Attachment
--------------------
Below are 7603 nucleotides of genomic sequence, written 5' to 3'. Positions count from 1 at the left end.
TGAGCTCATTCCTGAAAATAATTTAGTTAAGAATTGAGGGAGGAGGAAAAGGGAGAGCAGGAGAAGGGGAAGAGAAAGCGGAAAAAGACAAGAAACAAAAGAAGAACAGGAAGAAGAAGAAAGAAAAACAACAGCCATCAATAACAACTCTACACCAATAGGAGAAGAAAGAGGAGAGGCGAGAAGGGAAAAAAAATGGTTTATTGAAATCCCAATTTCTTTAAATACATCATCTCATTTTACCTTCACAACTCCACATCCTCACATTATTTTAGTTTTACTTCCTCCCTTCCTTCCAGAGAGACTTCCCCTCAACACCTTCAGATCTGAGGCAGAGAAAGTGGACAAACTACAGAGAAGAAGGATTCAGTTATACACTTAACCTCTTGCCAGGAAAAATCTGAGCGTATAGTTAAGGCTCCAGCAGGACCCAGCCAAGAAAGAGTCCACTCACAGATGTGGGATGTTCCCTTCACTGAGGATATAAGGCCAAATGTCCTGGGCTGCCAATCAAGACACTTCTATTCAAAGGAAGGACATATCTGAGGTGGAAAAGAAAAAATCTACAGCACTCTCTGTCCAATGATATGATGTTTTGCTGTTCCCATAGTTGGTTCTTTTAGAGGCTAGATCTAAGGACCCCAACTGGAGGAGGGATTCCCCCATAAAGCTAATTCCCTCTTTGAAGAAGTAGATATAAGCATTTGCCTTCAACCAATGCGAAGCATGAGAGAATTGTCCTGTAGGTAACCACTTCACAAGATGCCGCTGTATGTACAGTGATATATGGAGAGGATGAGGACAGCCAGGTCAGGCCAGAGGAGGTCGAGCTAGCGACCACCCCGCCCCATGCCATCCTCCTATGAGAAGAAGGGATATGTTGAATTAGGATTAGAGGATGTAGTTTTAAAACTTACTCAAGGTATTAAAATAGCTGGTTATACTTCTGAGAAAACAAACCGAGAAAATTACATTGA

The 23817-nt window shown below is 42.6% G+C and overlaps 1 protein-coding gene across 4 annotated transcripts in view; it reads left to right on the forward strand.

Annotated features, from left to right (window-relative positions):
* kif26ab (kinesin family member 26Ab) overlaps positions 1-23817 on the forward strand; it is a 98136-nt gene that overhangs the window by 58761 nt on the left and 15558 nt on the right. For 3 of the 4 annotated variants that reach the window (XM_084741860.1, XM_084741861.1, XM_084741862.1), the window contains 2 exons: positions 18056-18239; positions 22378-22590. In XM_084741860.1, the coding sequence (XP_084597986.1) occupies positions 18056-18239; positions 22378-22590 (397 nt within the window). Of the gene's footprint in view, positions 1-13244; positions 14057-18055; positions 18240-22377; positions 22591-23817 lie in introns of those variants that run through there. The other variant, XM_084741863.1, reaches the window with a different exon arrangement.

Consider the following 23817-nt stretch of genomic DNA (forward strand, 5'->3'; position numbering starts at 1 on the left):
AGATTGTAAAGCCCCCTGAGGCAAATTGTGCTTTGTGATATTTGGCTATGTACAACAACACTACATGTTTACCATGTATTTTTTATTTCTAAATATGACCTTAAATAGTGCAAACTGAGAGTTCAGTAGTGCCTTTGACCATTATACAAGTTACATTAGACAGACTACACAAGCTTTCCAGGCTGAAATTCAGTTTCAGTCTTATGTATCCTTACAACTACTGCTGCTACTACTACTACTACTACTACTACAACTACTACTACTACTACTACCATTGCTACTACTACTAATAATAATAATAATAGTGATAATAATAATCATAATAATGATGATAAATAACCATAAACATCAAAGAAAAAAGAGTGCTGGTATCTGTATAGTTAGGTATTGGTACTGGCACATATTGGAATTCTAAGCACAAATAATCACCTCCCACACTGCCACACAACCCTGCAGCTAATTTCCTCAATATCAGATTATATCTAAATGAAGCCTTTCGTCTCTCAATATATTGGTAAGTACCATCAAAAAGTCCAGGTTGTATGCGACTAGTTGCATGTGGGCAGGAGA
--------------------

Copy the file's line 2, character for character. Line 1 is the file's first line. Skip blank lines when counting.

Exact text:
TGAGCTCATTCCTGAAAATAATTTAGTTAAGAATTGAGGGAGGAGGAAAAGGGAGAGCAGGAGAAGGGGAAGAGAAAGCGGAAAAAGACAAGAAACAAAAGAAGAACAGGAAGAAGAAGAAAGAAAAACAACAGCCATCAATAACAACTCTACACCAATAGGAGAAGAAAGAGGAGAGGCGAGAAGGGAAAAAAAATGGTTTATTGAAATCCCAATTTCTTTAAATACATCATCTCATTTTACCTTCACAACTCCACATCCTCACATTATTTTAGTTTTACTTCCTCCCTTCCTTCCAGAGAGACTTCCCCTCAACACCTTCAGATCTGAGGCAGAGAAAGTGGACAAACTACAGAGAAGAAGGATTCAGTTATACACTTAACCTCTTGCCAGGAAAAATCTGAGCGTATAGTTAAGGCTCCAGCAGGACCCAGCCAAGAAAGAGTCCACTCACAGATGTGGGATGTTCCCTTCACTGAGGATATAAGGCCAAATGTCCTGGGCTGCCAATCAAGACACTTCTATTCAAAGGAAGGACATATCTGAGGTGGAAAAGAAAAAATCTACAGCACTCTCTGTCCAATGATATGATGTTTTGCTGTTCCCATAGTTGGTTCTTTTAGAGGCTAGATCTAAGGACCCCAACTGGAGGAGGGATTCCCCCATAAAGCTAATTCCCTCTTTGAAGAAGTAGATATAAGCATTTGCCTTCAACCAATGCGAAGCATGAGAGAATTGTCCTGTAGGTAACCACTTCACAAGATGCCGCTGTATGTACAGTGATATATGGAGAGGATGAGGACAGCCAGGTCAGGCCAGAGGAGGTCGAGCTAGCGACCACCCCGCCCCATGCCATCCTCCTATGAGAAGAAGGGATATGTTGAATTAGGATTAGAGGATGTAGTTTTAAAACTTACTCAAGGTATTAAAATAGCTGGTTATACTTCTGAGAAAACAAACCGAGAAAATTACATTGA